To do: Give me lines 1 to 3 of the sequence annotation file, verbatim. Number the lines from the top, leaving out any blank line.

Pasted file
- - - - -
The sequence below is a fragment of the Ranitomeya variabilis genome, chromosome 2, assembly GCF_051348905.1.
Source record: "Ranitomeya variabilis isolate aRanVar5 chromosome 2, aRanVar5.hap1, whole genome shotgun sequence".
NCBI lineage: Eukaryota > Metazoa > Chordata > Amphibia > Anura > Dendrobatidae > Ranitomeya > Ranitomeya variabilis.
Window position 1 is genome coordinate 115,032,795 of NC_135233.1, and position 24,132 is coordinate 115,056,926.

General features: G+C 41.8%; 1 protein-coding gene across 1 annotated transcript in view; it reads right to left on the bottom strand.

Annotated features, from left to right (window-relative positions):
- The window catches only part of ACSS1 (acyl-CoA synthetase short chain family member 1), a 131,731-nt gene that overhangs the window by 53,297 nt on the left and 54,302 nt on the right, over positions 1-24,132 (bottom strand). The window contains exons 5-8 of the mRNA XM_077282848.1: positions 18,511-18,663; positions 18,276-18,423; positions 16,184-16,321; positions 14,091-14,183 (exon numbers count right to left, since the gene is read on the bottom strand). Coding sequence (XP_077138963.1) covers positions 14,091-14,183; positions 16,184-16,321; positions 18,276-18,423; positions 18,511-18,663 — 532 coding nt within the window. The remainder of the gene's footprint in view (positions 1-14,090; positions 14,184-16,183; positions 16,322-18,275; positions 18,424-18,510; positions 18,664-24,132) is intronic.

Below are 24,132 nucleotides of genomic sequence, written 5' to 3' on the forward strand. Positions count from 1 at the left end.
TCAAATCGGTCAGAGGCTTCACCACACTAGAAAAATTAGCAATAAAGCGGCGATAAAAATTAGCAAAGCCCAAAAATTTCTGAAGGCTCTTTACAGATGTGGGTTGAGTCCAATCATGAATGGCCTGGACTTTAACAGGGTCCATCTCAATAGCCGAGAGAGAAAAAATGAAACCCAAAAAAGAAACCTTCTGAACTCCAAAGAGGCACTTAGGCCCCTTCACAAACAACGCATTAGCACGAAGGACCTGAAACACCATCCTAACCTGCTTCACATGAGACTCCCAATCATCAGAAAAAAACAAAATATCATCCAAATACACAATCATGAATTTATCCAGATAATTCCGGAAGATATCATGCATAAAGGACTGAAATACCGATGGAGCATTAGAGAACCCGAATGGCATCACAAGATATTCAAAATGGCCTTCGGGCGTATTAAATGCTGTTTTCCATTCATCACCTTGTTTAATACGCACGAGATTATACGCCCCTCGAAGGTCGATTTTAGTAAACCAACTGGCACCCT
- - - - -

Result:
The sequence below is a fragment of the Ranitomeya variabilis genome, chromosome 2, assembly GCF_051348905.1.
Source record: "Ranitomeya variabilis isolate aRanVar5 chromosome 2, aRanVar5.hap1, whole genome shotgun sequence".
NCBI lineage: Eukaryota > Metazoa > Chordata > Amphibia > Anura > Dendrobatidae > Ranitomeya > Ranitomeya variabilis.